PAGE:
The New York Comic Con has been pretty much the only thing I can focus on since I found out that I'll be attending this year.  Already, even though the show isn't for another eight months or so, I've contacted people about attending (Duane might make it after all!) and have started making plans on what to take.  Since October is football season, and the Steelers play the Jets at some point, I've started making contingency plans in case the game is in New York and the Steelers just happen to be there that Sunday (unlikely).

The only experience that I might find comparable to this upcoming show is San Diego's Comic-Con International that I attended in in honor of that, I thought I'd post some pictures from that show.  It was lots of fun, as if the picture of me and Frankenberry didn't quite illustrate that well enough.

Friday, February 5, 2010

Teddy and the Yeti #1 NDC exclusive now on sale online!

I've talked a good bit about putting together a exclusive edition of Teddy and the Yeti #1 for the Pittsburgh-based New Dimension Comics.  The issue, with a cover by Alan Gallo, has been on sale at the physical store locations for about a week now.  Starting today, though, you can also order a copy directly from the NDC website!  The book gets a good location on the page (take that, Transformers!), so hopefully people will see it and maybe...just maybe...order a copy.  I'll get around to putting a link on the main website's store as's about time I updated the store page, anyway.

Every day's a good day for publicity.  Here's the site solicitation:
Our RAREST Exclusive Comic yet! Teddy and the Yeti #1 New Dimension Comics Edition ONLY 50 COPIES of this gem have been produced! Buy them all before Todd’s Mom does! Learn more about this new comic at: $9.99. $7.00 to ship inside USA (up to 15 copies). $15 outside the USA.

Thursday, February 4, 2010

Ridiculous obsessions

After literally years of trying, I was finally able to find and purchase the above Spider-Man 2099 action figure.  I'm not a big collector of action figures, per se; the reason I searched for this figure was because of the comic that comes packaged with it.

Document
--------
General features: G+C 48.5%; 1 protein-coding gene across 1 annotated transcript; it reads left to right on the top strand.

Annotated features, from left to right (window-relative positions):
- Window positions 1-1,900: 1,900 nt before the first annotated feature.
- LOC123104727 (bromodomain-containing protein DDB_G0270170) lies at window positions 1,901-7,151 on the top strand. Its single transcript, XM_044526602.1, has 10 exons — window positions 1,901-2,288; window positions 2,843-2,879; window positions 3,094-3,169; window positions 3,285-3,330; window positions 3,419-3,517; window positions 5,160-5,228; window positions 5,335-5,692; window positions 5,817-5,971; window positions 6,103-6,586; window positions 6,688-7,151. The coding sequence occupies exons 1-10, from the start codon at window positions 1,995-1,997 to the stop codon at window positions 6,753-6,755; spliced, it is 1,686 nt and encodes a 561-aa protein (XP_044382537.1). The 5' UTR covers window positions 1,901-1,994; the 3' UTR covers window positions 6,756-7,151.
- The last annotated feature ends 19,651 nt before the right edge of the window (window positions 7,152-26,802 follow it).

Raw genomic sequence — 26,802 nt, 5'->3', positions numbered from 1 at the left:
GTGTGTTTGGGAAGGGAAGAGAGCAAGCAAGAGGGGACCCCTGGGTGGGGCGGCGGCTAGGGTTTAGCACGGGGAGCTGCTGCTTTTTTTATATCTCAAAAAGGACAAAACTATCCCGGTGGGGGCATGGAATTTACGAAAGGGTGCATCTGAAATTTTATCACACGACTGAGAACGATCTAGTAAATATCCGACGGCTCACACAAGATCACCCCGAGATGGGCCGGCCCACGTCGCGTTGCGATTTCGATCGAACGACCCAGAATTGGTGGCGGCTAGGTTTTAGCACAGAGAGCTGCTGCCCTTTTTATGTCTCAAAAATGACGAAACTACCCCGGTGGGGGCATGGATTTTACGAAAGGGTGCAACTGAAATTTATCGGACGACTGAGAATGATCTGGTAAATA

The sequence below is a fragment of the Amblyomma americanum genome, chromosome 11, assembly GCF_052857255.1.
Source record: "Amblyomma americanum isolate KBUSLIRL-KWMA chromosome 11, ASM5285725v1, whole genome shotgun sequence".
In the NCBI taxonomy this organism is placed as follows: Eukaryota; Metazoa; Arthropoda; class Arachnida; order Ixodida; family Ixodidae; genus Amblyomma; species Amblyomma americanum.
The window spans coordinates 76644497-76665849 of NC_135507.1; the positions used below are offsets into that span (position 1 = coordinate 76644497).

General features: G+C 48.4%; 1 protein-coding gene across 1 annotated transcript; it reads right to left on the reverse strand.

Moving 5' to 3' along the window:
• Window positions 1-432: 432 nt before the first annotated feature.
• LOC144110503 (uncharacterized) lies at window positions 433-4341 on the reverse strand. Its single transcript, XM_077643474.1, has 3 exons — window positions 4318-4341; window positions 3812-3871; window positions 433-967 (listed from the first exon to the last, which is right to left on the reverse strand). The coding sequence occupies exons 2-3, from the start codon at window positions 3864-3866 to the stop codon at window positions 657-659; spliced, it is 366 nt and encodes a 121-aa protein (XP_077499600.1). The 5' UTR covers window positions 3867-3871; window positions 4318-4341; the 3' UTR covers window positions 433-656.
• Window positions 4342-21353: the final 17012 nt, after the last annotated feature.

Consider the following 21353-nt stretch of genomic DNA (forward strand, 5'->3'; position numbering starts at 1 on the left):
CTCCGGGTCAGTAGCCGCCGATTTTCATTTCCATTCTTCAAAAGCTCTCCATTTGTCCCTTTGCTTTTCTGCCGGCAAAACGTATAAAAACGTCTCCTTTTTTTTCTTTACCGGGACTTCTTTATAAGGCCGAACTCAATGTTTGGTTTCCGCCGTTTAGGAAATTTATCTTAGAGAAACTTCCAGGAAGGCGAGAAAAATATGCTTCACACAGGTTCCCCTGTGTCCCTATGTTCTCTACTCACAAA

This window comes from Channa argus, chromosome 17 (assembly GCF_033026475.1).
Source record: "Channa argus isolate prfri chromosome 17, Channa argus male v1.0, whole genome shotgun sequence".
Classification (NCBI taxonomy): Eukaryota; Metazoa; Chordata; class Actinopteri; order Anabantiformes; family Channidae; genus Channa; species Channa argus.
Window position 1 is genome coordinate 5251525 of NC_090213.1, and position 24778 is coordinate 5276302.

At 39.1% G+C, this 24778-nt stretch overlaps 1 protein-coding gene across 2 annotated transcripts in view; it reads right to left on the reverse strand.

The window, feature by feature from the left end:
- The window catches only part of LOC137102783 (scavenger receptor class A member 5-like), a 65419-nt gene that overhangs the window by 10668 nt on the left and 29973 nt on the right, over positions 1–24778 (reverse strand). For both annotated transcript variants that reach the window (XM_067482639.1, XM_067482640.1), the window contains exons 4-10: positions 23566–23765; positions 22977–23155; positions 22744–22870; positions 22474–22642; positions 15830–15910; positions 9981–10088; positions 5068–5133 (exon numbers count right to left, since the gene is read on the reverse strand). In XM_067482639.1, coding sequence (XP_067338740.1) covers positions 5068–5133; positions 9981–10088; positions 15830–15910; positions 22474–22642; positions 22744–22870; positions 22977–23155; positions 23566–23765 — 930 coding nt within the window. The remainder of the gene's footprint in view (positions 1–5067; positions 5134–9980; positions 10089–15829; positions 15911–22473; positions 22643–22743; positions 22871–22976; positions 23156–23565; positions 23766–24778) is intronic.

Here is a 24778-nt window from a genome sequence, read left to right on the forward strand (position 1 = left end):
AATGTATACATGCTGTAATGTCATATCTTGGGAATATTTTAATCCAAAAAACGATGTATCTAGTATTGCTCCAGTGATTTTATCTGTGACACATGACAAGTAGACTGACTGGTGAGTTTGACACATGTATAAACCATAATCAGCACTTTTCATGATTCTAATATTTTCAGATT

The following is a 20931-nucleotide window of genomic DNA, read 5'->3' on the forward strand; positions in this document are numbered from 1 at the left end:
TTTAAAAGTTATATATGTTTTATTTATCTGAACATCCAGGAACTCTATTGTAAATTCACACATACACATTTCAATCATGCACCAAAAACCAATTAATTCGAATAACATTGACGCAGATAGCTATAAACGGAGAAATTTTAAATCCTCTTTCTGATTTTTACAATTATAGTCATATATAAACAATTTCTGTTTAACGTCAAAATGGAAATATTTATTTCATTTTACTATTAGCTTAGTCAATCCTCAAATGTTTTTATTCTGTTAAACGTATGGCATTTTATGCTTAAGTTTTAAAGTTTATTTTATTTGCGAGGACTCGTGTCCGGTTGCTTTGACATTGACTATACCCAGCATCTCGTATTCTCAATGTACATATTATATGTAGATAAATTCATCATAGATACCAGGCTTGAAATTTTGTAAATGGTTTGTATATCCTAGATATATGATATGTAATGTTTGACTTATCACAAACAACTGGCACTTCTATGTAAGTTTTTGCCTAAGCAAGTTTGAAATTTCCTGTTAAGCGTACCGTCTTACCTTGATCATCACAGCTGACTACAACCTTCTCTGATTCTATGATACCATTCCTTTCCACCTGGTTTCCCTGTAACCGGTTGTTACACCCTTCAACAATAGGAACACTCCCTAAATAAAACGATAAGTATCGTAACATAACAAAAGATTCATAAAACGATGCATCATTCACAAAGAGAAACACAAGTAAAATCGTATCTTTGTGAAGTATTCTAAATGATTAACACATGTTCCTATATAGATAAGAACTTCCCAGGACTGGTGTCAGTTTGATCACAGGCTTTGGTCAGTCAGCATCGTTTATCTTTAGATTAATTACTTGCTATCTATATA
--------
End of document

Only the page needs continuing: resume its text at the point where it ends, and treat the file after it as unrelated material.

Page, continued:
While I'm relieved to at last have this in my possession, there's a part of me that shakes his metaphysical head in disbelief.  The comic is nothing more than a reprint of the first issue of Spider-Man 2099; the only differences are the ads inside and the border - the red foil from the first edition is replaced by this more generic solid white.  The story is exactly the same.  Exactly!  And I have the first edition, along with the more recent reprint in the pages of Amazing Spider-Man Family.  But still, I had to hunt this edition down and pay for a figure that I'm ambivalent about just to get the afterthought packaged as a bonus.

By getting this issue, I only have one version of issue #35 to get (which introduced Venom 2099) - at that point, I'll have every issue of every 2099 series published.  I wonder if they'll give me a prize when I manage to get it.

Wednesday, February 3, 2010

Issue #2 four-page preview

I would like to point out that the main website has had this preview of the soon-to-be-released Teddy and the Yeti #2 online for more than a week now...but I realize that not everyone checks that as it's not updated nearly as often as I post some random thing to this blog.  Heck, I also realize that not many people check the blog, either, but you know what?  I do what I can.

Anyway, here, for your eager eyes, is a four-page preview of issue #2.  I was going to say "exclusive preview", but I guess it's also on the main webpage, and hey...if anyone wants to spread this around and make it not as exclusive, then you have my blessing.  Just click on the pictures for larger images that you can actually read!  For those of you who haven't read issue #1 yet (what?!), this preview contains MAJOR SPOILERS.  Seriously, read #1 before you check this out.

All of the pages (including the cover) are pencilled and inked by Duane Redhead.  The cover is colored by Karin Rindevall, pages 1 and 4 are colored by Caroline Jamhour, and pages 2 and 3 are colored by Paul Little.  This issue features a "flip" cover by (and interview with) Todd Nauck and a short Mr. Massive story with Paul Tucker.  Now post some comments!!

The solicit info:
As the Yeti fights for her life, Ted is locked in a battle of wills with a former friend as the mystery of the dragon's tooth is revealed!  Who is building a cybernetic army based on Ted's design?  Plus: Mr. Massive with Paul Tucker and a "flip" cover by Todd Nauck!